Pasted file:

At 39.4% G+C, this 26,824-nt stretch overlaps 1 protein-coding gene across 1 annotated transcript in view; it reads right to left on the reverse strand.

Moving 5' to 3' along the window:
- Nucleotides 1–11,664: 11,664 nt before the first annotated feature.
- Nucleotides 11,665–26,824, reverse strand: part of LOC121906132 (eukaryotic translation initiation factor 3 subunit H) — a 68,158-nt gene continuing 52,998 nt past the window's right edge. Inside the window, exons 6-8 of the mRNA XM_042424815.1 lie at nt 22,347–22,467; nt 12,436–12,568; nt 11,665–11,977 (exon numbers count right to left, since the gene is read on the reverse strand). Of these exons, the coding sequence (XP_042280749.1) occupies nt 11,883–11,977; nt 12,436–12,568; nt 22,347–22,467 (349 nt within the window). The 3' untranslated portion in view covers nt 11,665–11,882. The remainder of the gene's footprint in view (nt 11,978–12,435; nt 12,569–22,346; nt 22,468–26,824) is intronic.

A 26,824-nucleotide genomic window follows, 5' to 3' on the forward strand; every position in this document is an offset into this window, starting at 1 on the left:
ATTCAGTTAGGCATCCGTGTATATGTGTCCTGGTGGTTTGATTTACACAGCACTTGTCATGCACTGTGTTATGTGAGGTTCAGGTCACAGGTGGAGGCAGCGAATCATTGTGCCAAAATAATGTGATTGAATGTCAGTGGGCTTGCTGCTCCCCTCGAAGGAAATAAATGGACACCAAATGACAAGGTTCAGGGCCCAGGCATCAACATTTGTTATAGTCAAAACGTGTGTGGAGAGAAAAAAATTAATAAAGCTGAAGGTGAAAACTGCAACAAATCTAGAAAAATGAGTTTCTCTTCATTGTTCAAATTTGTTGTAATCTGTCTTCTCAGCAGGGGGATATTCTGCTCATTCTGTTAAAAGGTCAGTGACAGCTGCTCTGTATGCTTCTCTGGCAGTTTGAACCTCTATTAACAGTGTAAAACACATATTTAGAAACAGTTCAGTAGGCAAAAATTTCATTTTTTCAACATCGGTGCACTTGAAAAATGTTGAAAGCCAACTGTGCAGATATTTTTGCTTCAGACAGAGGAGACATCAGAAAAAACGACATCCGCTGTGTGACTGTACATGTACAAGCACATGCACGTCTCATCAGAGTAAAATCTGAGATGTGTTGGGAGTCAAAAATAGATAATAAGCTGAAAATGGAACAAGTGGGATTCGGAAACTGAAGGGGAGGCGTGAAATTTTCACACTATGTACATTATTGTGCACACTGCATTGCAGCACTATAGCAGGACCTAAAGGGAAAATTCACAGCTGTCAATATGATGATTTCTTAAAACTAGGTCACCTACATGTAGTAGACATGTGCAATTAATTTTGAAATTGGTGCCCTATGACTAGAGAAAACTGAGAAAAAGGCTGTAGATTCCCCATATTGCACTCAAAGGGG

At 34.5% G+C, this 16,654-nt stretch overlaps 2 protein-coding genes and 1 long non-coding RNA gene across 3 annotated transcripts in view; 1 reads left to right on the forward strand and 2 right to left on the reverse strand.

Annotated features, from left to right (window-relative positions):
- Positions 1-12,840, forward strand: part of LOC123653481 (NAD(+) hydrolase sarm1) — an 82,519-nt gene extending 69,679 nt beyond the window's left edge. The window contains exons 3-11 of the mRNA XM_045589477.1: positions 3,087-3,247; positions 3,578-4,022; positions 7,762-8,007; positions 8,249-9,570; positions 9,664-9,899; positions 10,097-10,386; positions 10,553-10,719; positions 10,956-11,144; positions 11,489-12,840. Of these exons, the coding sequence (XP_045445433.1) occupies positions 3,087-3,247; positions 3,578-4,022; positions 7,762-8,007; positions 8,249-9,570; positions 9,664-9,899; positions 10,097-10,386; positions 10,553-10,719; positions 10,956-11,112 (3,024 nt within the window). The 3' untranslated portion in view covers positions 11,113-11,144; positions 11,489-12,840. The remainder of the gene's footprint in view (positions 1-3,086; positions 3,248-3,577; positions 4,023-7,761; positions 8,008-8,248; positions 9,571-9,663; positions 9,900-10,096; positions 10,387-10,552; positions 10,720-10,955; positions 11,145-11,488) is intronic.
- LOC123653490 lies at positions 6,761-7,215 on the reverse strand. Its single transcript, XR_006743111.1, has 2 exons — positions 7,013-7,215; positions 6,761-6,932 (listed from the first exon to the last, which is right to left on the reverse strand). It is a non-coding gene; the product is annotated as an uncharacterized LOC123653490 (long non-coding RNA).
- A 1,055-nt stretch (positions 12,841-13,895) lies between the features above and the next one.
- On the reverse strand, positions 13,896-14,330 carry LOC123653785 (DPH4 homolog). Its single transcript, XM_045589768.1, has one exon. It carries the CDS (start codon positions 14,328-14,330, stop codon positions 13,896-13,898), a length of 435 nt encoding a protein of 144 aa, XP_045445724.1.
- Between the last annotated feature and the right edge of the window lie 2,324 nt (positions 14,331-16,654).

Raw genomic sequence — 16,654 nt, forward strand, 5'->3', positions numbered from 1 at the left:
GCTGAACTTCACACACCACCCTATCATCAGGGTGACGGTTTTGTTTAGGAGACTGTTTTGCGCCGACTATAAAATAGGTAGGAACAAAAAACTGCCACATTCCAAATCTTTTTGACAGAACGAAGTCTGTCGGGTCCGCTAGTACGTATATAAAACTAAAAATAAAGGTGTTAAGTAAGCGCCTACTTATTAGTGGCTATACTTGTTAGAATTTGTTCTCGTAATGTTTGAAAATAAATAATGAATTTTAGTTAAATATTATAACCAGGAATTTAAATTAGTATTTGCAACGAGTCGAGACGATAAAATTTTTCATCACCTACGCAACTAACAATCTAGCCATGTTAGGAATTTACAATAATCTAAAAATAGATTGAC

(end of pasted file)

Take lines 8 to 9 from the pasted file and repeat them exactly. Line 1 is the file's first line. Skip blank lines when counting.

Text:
Annotated features, from left to right (window-relative positions):
- Positions 1-12,840, forward strand: part of LOC123653481 (NAD(+) hydrolase sarm1) — an 82,519-nt gene extending 69,679 nt beyond the window's left edge. The window contains exons 3-11 of the mRNA XM_045589477.1: positions 3,087-3,247; positions 3,578-4,022; positions 7,762-8,007; positions 8,249-9,570; positions 9,664-9,899; positions 10,097-10,386; positions 10,553-10,719; positions 10,956-11,144; positions 11,489-12,840. Of these exons, the coding sequence (XP_045445433.1) occupies positions 3,087-3,247; positions 3,578-4,022; positions 7,762-8,007; positions 8,249-9,570; positions 9,664-9,899; positions 10,097-10,386; positions 10,553-10,719; positions 10,956-11,112 (3,024 nt within the window). The 3' untranslated portion in view covers positions 11,113-11,144; positions 11,489-12,840. The remainder of the gene's footprint in view (positions 1-3,086; positions 3,248-3,577; positions 4,023-7,761; positions 8,008-8,248; positions 9,571-9,663; positions 9,900-10,096; positions 10,387-10,552; positions 10,720-10,955; positions 11,145-11,488) is intronic.